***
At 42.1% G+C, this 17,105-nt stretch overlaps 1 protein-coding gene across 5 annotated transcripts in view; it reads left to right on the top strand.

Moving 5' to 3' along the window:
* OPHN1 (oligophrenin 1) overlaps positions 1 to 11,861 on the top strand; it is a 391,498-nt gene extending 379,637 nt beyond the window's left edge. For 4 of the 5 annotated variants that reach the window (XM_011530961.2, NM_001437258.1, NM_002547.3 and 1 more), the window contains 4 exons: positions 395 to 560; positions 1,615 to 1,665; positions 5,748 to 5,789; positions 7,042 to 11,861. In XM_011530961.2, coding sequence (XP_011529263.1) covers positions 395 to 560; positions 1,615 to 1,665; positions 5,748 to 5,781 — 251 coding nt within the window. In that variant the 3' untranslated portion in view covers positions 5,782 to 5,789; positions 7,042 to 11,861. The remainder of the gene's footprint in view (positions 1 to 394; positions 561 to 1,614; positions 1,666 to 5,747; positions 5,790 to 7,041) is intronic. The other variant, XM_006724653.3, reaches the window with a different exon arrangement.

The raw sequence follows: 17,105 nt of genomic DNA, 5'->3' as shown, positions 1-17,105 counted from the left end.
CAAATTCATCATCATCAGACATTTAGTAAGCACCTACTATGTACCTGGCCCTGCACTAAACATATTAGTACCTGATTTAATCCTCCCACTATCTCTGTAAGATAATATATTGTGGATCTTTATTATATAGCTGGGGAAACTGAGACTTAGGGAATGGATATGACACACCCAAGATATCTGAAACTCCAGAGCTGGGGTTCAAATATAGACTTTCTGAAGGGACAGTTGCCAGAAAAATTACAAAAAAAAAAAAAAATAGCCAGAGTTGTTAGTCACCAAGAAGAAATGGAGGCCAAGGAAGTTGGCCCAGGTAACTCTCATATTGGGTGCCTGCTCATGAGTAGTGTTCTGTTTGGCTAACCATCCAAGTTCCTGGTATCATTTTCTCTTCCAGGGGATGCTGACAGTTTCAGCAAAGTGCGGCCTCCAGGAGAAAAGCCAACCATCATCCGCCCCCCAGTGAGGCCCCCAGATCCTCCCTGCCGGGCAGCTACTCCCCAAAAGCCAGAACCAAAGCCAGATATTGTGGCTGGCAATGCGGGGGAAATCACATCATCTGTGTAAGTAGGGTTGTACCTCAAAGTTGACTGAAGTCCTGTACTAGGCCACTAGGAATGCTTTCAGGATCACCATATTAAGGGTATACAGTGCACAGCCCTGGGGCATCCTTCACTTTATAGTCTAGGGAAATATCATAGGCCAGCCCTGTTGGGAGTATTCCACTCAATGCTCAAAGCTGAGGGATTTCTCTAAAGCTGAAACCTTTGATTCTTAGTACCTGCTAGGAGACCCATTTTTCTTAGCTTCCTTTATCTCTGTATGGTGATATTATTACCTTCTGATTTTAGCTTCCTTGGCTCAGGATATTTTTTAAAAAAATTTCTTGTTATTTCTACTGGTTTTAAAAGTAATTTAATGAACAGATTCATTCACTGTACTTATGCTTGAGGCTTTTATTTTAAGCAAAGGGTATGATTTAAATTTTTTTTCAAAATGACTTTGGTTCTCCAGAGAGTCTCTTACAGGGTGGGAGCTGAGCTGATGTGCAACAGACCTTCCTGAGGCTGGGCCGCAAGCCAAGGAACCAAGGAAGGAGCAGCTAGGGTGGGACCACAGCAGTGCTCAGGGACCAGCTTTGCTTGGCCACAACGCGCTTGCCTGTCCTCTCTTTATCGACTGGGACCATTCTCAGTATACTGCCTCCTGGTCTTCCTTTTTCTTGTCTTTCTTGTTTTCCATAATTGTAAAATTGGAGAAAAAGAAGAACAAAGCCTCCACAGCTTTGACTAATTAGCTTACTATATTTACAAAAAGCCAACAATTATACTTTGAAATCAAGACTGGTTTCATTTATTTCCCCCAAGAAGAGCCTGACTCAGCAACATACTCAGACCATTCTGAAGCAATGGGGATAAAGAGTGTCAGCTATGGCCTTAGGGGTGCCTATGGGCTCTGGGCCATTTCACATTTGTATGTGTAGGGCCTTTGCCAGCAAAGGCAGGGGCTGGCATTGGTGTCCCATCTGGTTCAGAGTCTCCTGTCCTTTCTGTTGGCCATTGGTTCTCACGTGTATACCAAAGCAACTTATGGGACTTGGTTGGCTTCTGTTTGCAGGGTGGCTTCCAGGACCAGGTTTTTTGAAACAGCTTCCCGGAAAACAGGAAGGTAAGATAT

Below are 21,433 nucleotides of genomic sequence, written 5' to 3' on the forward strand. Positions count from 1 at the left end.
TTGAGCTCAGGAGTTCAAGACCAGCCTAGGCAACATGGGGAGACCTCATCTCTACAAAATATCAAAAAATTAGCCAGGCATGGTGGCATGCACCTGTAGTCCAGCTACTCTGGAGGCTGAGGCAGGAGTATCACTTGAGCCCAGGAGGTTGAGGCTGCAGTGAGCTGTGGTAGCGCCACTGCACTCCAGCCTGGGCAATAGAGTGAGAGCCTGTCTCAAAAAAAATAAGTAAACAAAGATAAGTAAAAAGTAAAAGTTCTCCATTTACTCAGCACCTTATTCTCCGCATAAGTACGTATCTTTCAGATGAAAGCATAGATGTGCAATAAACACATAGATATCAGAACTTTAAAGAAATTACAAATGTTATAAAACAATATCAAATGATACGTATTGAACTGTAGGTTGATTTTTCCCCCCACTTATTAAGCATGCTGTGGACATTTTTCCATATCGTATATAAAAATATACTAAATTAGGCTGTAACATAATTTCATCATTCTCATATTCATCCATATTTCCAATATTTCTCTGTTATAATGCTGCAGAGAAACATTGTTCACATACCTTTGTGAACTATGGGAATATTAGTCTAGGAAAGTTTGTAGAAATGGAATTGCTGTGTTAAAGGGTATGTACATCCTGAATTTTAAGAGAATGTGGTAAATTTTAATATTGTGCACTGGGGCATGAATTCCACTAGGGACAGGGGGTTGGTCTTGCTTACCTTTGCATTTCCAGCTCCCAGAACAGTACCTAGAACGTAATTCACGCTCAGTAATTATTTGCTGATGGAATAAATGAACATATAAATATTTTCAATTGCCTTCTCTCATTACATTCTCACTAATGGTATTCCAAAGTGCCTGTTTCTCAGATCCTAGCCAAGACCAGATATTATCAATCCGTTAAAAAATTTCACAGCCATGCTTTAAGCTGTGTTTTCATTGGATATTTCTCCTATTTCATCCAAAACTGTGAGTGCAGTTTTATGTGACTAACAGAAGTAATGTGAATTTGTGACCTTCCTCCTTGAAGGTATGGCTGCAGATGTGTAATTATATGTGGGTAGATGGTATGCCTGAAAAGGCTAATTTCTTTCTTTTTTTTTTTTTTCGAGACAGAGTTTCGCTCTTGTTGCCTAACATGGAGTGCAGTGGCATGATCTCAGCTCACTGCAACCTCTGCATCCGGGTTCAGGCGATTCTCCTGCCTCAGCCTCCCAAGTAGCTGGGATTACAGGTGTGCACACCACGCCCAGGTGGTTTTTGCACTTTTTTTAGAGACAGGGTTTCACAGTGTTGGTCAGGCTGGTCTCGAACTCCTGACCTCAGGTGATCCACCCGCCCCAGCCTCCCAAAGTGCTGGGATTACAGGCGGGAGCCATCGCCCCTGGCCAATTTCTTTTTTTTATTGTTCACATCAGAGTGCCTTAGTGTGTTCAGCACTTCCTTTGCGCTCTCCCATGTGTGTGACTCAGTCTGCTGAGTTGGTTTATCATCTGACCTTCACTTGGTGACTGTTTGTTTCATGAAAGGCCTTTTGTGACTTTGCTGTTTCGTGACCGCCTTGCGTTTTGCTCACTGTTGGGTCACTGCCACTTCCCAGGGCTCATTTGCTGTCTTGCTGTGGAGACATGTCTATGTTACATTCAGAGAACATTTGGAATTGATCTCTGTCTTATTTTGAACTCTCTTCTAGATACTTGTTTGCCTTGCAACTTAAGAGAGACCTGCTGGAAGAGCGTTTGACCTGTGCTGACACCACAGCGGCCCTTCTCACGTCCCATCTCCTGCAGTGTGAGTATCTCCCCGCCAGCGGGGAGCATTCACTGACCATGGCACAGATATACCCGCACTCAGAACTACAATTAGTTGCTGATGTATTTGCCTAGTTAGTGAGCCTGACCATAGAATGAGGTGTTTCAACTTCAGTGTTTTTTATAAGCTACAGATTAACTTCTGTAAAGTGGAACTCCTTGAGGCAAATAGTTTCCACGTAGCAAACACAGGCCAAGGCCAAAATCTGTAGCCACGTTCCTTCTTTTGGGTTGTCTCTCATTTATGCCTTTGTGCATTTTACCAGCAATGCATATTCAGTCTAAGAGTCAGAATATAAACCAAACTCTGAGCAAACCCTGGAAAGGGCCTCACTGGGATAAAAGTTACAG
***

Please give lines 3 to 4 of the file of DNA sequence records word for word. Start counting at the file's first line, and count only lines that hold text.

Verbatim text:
* OPHN1 (oligophrenin 1) overlaps positions 1 to 11,861 on the top strand; it is a 391,498-nt gene extending 379,637 nt beyond the window's left edge. For 4 of the 5 annotated variants that reach the window (XM_011530961.2, NM_001437258.1, NM_002547.3 and 1 more), the window contains 4 exons: positions 395 to 560; positions 1,615 to 1,665; positions 5,748 to 5,789; positions 7,042 to 11,861. In XM_011530961.2, coding sequence (XP_011529263.1) covers positions 395 to 560; positions 1,615 to 1,665; positions 5,748 to 5,781 — 251 coding nt within the window. In that variant the 3' untranslated portion in view covers positions 5,782 to 5,789; positions 7,042 to 11,861. The remainder of the gene's footprint in view (positions 1 to 394; positions 561 to 1,614; positions 1,666 to 5,747; positions 5,790 to 7,041) is intronic. The other variant, XM_006724653.3, reaches the window with a different exon arrangement.

The raw sequence follows: 17,105 nt of genomic DNA, 5'->3' as shown, positions 1-17,105 counted from the left end.